Asians are Finally Making it into Mainstream Pop Culture
By Gil Asakawa
April 6, 2012
I happened to catch a terrific documentary last night, “I Am Bruce Lee,” which combines a well-researched biography of the late great martial arts star with interviews with everyone from his wife Linda Lee Caldwell, to L.A. Lakers star (and martial artist) Kobe Bryant who discuss Lee's legacy and enormous influence on American pop culture.
Much of the documentary focuses on Lee's efforts to overcome racial stereotypes of Asians that were prevalent in the 1960s and '70s (many are still with us), and his struggles against a system that was stacked against featuring a male Asian in a leading role.
One segment got me thinking, where the film asserts that the system is still stacked against Asians — even today, there has been no major Asian male star who has the draw of, say, a Brad Pitt.
Sure, Jet Li for a time took up the martial arts mantle, and so did Jackie Chan. But Li's talent never transcended his action roles, and Chan's brand in Hollywood is as a comedic lightweight even though he can act in dramatic parts. Plus, once niched into martial arts, you're always a martial artist. Even Bruce Lee might not have overcome that hurdle, had he lived.
There are some potential future contenders, though: John Cho can hopefully rise above the youth market appeal of the "Harold and Kumar" films and build on his butt-kicking role as Sulu in the new "Star Trek" movies, and it's possible to imagine Tim Kang (TV's "The Mentalist") and Sung Kang (the "Fast and Furious" movies) cast as big budget leads someday.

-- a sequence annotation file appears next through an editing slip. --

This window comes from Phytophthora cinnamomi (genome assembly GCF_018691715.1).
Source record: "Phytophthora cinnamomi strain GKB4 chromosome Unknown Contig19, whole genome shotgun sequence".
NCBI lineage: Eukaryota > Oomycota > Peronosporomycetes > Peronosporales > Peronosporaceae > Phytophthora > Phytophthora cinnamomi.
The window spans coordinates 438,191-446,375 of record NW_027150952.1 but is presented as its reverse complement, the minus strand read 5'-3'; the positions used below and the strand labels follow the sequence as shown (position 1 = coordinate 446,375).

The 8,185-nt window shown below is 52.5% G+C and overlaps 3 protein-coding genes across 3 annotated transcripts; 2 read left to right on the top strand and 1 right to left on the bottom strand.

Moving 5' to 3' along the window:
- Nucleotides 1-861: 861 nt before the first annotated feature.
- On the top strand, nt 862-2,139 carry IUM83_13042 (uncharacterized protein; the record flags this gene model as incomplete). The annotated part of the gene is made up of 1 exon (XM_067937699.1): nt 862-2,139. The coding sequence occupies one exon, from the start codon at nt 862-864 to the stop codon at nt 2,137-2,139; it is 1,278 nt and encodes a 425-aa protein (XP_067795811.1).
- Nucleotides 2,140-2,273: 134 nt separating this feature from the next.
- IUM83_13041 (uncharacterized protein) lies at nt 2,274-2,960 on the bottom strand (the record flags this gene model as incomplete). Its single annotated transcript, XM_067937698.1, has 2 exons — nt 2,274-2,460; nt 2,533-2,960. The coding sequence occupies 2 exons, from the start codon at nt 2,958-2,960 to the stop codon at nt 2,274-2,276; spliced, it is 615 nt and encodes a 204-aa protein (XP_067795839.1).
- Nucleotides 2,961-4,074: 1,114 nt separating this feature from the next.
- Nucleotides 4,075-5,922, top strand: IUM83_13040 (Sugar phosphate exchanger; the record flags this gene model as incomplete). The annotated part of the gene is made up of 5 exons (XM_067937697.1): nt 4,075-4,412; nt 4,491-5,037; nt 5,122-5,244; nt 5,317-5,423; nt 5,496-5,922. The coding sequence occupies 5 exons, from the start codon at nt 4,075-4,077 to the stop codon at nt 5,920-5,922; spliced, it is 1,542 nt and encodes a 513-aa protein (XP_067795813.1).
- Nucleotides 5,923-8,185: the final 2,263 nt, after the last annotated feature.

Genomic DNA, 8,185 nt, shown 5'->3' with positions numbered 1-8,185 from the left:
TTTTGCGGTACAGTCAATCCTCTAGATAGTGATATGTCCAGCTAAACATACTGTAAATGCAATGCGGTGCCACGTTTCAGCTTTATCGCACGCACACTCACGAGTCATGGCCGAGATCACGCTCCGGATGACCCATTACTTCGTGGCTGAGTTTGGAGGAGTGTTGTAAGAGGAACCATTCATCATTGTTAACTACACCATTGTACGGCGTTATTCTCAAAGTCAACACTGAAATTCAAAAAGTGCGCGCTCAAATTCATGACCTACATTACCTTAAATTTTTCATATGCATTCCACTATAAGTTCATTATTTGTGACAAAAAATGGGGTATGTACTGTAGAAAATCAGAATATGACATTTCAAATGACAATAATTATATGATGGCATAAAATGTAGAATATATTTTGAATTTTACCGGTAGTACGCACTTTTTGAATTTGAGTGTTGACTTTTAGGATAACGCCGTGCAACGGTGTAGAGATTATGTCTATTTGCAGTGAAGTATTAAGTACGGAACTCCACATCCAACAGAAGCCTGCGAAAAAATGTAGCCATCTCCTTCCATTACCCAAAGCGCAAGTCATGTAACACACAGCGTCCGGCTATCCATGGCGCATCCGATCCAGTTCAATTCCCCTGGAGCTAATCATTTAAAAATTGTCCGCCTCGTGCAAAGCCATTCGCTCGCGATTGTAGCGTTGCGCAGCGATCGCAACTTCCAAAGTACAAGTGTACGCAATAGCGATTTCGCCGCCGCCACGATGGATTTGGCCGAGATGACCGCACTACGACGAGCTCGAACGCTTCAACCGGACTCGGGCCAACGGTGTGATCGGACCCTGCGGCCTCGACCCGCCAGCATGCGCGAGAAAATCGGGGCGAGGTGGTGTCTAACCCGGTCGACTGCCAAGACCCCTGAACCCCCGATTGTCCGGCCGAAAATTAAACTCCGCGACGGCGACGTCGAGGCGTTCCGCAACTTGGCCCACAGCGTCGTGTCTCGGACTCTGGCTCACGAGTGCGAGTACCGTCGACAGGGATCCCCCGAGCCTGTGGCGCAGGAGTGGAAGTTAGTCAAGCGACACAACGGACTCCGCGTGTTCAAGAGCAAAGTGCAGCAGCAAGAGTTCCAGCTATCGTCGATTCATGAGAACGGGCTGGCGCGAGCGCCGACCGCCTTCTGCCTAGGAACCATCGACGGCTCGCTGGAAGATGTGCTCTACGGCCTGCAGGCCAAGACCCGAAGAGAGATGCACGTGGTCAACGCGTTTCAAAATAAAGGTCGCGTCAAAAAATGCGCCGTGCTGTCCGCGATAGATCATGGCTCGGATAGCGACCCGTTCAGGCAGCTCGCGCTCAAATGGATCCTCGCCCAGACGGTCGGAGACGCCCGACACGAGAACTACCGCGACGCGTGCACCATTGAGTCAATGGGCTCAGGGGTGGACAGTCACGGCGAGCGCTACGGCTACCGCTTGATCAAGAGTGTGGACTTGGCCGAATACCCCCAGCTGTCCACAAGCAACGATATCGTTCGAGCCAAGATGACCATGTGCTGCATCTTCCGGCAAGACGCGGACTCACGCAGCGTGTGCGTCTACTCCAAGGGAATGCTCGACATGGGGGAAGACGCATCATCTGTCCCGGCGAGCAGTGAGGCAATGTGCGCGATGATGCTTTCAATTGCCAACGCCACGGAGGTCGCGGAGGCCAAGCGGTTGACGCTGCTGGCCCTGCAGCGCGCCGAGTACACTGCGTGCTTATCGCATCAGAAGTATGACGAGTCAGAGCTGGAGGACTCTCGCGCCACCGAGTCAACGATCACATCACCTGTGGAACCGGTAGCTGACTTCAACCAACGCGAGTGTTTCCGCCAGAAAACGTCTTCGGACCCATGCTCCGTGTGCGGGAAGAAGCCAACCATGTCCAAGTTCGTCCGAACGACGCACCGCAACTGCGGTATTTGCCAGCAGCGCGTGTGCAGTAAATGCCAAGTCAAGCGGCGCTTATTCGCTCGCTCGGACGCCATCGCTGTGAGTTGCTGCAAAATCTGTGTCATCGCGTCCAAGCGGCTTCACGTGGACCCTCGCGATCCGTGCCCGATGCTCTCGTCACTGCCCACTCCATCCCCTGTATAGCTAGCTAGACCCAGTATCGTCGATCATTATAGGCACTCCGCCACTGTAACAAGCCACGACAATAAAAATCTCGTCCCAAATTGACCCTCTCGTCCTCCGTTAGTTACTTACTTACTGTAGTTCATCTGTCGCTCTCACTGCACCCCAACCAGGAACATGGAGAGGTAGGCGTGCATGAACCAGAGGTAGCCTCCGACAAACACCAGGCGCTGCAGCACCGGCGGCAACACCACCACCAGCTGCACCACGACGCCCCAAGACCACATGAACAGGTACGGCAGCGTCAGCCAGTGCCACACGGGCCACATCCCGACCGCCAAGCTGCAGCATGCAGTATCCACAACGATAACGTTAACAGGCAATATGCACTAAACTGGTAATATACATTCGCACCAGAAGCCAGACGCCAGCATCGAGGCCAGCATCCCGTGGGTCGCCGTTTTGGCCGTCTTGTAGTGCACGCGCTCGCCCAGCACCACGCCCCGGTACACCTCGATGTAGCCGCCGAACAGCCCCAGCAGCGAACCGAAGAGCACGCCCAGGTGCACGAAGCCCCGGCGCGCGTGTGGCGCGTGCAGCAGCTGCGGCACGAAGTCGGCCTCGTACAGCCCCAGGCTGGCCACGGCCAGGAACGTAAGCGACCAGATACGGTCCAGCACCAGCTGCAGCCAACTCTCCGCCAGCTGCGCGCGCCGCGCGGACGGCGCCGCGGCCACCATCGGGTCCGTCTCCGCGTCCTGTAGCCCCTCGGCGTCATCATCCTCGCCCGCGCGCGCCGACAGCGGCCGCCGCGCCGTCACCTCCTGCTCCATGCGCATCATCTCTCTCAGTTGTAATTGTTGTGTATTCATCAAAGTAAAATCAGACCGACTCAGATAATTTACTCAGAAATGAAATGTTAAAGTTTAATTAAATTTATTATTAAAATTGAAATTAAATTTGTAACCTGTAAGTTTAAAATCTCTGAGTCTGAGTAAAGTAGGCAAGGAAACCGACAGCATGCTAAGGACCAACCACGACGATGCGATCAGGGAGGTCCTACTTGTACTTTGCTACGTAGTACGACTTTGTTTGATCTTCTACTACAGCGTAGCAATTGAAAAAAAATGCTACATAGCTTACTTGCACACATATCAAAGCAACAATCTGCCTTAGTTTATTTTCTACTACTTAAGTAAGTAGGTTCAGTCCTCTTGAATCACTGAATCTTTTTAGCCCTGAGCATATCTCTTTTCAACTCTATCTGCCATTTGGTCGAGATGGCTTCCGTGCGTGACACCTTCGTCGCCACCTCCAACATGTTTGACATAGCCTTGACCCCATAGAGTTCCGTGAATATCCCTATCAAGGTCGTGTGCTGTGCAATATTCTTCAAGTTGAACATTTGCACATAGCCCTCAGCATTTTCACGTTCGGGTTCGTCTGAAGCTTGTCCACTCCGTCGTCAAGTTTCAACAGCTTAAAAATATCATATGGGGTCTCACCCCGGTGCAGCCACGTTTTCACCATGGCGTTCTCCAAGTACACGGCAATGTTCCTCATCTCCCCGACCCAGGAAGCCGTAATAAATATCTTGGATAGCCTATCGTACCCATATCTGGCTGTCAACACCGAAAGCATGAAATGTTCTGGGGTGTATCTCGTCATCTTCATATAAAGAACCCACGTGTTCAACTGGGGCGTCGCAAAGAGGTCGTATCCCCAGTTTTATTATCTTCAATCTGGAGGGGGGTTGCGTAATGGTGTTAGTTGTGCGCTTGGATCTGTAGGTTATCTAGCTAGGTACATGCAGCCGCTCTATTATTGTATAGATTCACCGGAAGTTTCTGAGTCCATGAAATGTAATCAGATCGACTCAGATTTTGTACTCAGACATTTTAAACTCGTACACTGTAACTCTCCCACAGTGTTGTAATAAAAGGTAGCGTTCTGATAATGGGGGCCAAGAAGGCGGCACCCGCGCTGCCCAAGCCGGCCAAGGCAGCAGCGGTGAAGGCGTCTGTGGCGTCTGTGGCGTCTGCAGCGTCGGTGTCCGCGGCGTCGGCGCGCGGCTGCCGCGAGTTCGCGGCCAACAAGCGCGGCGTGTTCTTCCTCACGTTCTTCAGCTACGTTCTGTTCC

But I can't monku too much about the lack of Asian men in star positions. The fact is, we're doing so much better than just a few years ago in Hollywood, that we should be celebrating.
Less than a decade ago, I was giving speeches on the lack of Asian faces on TV and in movies. I grew up in a generation where Asians played roles that were subservient (Hop Sing, the cook in the TV western "Bonanza") and silly (Fuji, or "Fooj" in the '60s sit-com "McHale's Navy”). We were always the sidekicks, the supporting players instead of the star, like Robert Ito, the actor who played the assistant to Jack Klugman's "Quincy, M.E." in the '70s.
Ironically, Bruce Lee played the sidekick role but elevated it to star status, as Kato, the martial arts-fighting driver for the Green Hornet in the superhero series that only aired for one season in the late '60s. He was so dynamic, so commanding a presence, that he helped spark the martial arts craze that exploded a few years later when he began making kung fu movies in Hong Kong. But Lee's tragedy was that his ambition included an idea for a TV series about a martial arts star that was stolen from him, and turned into "Kung Fu" starring a Caucasian, David Carradine (who was allegedly half-Chinese in the show). And he died before his biggest hit, the Hollywood-financed "Enter the Dragon" was released.Printer-friendly version